“Maurice Egan, the director of social planning, and his planner-cum-festival producer, Ernie Fladell, were urged by music critic Ian Docherty to replicate its success. Renamed the Heritage Festival and organized in co-operation with the VSO and CBC Radio, in June of 1977 the event again succeeded in attracting large audiences for music, drama and dance—and yet another surplus. Vancouver summer entertainment, which previously revolved around the PNE and Theatre Under the Stars, was never to be the same again.”

By now, Ernie could pitch his ideas to federal, provincial and municipal politicians, and the money flowed. In 1978, he launched not one but two festivals: the Vancouver International Children's Festival in May, and the Vancouver Folk Festival in August. They didn't just succeed financially; as Davis says, they changed the way we think about summer entertainment.

Without expecting to, the former ad man had become an impresario. For a time he stayed at city hall while also acting as executive producer of the Children's Festival, now a yearly event. He travelled the world, looking for actors and dancers and musicians, and bringing them to Vancouver's Vanier Park. The big red-and-white striped tents became a familiar sign of spring.

'Might as well give them something good'

In the early 1980s, Ernie left city hall and moved to CBC as head of regional communications, while still running the festival. Then, in 1984, he became full-time executive director of the Children's Festival, now a production of the Canadian Institute of the Arts for Young Audiences. Recruiting some highly capable administrators, Ernie ran the festival without commercial backing, using a simple premise: “Kids will watch anything, so you might as well give them something good to watch.”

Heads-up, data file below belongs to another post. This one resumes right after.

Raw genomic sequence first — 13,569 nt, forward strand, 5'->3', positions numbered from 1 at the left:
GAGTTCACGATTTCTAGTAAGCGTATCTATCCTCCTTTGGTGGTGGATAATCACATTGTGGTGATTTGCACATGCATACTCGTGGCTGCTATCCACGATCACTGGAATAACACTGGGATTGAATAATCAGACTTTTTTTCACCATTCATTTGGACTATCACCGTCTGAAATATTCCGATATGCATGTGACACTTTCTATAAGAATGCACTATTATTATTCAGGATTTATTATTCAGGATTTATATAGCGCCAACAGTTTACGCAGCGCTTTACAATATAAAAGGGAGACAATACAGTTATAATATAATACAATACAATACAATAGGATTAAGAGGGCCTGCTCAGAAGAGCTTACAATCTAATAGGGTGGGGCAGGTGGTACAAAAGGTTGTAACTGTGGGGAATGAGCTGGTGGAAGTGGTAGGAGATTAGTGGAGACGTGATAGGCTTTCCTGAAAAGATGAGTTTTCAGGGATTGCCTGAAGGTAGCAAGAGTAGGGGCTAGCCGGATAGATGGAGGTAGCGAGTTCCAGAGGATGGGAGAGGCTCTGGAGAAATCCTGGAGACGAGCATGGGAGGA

He certainly did: the kids got to watch Sharon, Lois and Bram; Raffi; Korean dancers; and astounding British and Japanese theatre. Vancouver schools shipped their students to the festival by the busload, seizing the chance to show the kids what the performing arts could do.

Meanwhile, Ernie was also running simultaneous conferences for arts administrators and educators. I took part in a couple of them, and was amazed at the quality of the presentations and discussions.

Ernie and Judy's home in West Vancouver was another kind of ongoing conference disguised as a party. On a summer afternoon, their poolside patio would be full of artists, journalists, publishers, broadcasters and educators—schmoozing, noshing, gossiping, joking, and having a wonderful time.

A worldwide success

 

In 1992, at 67, Ernie retired. But thereafter he was a fixture at both the Children's Festival and the Folk Festival. By then it was clear that he had achieved a more than local success. The Children's Festival had inspired almost 20 similar events, from Edmonton and Toronto to Virginia and Scotland. Dance troupes and singers would arrive in Vancouver and then move onto the festival circuit across the country and into the U.S. The best children's performers in the world competed to be here.

Most of us, whether as parents or as kids (or both) have our memories of the Children's Festival: lining up for face-painting, singing along with Charlotte Diamond, tromping on the duckboards on the occasional rainy day. My memories are of kites against the blue sky over English Bay, hanging out in the performers' tent, and Ernie wandering from tent to tent, wearing a cap and a big grin.

He was the host of the biggest, happiest party in town, a party that's been going on for 30 years. Always the ad man, he knew his audience; he knew what we wanted, and he gave it to us—music and dance and theatre, in a city made happier and more beautiful by them.

If you seek his monument, go to Vanier Park next spring, or Jericho next summer, and look around you.

(Crawford Kilian is a Capilano College teacher, a tireless blogger and the author of 20 books, including Writing for the Web.)